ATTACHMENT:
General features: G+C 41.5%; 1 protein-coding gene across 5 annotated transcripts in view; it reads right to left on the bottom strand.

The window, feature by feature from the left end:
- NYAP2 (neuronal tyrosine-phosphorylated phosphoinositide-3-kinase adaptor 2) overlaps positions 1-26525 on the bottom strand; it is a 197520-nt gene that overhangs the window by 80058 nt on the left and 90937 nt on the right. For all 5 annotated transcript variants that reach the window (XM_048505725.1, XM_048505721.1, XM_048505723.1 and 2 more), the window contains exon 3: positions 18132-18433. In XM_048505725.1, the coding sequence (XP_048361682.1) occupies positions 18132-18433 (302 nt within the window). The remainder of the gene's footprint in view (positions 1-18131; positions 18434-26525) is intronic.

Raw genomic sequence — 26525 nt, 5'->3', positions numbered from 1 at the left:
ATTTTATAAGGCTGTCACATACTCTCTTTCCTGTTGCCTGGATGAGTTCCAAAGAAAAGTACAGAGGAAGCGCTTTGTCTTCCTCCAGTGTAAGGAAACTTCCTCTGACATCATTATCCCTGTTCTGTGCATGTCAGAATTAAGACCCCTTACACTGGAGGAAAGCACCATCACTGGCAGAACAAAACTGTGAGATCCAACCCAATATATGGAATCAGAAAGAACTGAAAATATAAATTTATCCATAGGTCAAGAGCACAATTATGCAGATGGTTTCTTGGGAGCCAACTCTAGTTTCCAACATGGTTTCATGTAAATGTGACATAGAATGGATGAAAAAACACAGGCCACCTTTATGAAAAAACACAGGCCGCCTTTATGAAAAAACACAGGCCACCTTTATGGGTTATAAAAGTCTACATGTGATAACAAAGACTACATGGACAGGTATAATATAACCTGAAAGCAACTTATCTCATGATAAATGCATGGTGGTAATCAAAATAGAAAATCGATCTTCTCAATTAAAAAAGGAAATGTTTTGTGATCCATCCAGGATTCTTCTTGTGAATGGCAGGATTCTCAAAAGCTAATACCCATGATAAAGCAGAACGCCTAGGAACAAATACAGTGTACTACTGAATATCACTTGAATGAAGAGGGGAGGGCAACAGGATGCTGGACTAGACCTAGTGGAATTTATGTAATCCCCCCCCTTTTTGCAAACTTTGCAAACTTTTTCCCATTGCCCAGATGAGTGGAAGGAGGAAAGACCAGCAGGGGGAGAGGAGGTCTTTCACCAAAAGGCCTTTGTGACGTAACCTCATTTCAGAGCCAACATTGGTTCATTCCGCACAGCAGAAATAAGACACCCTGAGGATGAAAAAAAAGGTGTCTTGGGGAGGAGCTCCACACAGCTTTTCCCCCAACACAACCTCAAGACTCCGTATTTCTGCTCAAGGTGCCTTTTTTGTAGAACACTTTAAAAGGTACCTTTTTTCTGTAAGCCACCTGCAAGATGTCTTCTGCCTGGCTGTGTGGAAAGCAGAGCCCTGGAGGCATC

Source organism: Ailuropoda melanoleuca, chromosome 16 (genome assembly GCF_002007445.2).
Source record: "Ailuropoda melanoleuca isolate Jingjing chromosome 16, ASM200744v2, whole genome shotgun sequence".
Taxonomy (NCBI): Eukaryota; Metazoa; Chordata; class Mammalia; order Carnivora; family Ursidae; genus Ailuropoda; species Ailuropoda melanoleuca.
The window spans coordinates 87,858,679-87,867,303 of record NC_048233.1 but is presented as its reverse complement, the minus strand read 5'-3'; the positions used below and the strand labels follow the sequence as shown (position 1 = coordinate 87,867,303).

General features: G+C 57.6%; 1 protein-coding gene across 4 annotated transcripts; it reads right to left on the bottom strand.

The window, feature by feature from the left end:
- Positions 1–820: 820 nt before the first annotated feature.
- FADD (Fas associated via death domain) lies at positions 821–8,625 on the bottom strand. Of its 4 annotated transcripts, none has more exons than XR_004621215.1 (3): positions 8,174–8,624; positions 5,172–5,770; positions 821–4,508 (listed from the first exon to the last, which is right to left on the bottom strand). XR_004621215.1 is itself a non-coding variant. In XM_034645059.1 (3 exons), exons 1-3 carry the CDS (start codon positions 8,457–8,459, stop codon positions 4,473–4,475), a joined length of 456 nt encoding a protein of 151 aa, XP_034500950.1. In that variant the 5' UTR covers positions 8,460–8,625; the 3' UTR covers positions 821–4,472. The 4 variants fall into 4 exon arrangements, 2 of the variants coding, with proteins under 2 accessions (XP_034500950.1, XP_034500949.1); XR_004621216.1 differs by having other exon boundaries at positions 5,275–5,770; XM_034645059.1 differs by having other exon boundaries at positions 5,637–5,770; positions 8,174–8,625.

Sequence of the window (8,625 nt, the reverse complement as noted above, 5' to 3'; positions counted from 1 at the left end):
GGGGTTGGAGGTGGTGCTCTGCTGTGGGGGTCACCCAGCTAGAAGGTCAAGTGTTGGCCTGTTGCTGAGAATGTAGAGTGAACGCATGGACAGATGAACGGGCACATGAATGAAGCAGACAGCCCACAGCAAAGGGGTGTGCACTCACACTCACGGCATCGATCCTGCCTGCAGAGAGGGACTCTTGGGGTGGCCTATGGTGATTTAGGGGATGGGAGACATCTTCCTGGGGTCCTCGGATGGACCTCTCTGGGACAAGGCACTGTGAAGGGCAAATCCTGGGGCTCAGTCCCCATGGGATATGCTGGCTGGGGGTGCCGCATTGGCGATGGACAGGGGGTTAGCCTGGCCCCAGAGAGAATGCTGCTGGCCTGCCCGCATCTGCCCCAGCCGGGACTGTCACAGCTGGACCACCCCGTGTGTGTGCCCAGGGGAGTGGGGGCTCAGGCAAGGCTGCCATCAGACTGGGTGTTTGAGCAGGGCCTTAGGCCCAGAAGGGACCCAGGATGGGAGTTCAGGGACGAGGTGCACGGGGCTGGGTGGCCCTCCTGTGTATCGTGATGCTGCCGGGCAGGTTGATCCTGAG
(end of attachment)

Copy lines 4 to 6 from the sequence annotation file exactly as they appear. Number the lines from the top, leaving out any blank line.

Raw genomic sequence — 26525 nt, 5'->3', positions numbered from 1 at the left:
ATTTTATAAGGCTGTCACATACTCTCTTTCCTGTTGCCTGGATGAGTTCCAAAGAAAAGTACAGAGGAAGCGCTTTGTCTTCCTCCAGTGTAAGGAAACTTCCTCTGACATCATTATCCCTGTTCTGTGCATGTCAGAATTAAGACCCCTTACACTGGAGGAAAGCACCATCACTGGCAGAACAAAACTGTGAGATCCAACCCAATATATGGAATCAGAAAGAACTGAAAATATAAATTTATCCATAGGTCAAGAGCACAATTATGCAGATGGTTTCTTGGGAGCCAACTCTAGTTTCCAACATGGTTTCATGTAAATGTGACATAGAATGGATGAAAAAACACAGGCCACCTTTATGAAAAAACACAGGCCGCCTTTATGAAAAAACACAGGCCACCTTTATGGGTTATAAAAGTCTACATGTGATAACAAAGACTACATGGACAGGTATAATATAACCTGAAAGCAACTTATCTCATGATAAATGCATGGTGGTAATCAAAATAGAAAATCGATCTTCTCAATTAAAAAAGGAAATGTTTTGTGATCCATCCAGGATTCTTCTTGTGAATGGCAGGATTCTCAAAAGCTAATACCCATGATAAAGCAGAACGCCTAGGAACAAATACAGTGTACTACTGAATATCACTTGAATGAAGAGGGGAGGGCAACAGGATGCTGGACTAGACCTAGTGGAATTTATGTAATCCCCCCCCTTTTTGCAAACTTTGCAAACTTTTTCCCATTGCCCAGATGAGTGGAAGGAGGAAAGACCAGCAGGGGGAGAGGAGGTCTTTCACCAAAAGGCCTTTGTGACGTAACCTCATTTCAGAGCCAACATTGGTTCATTCCGCACAGCAGAAATAAGACACCCTGAGGATGAAAAAAAAGGTGTCTTGGGGAGGAGCTCCACACAGCTTTTCCCCCAACACAACCTCAAGACTCCGTATTTCTGCTCAAGGTGCCTTTTTTGTAGAACACTTTAAAAGGTACCTTTTTTCTGTAAGCCACCTGCAAGATGTCTTCTGCCTGGCTGTGTGGAAAGCAGAGCCCTGGAGGCATC

Source organism: Ailuropoda melanoleuca, chromosome 16 (genome assembly GCF_002007445.2).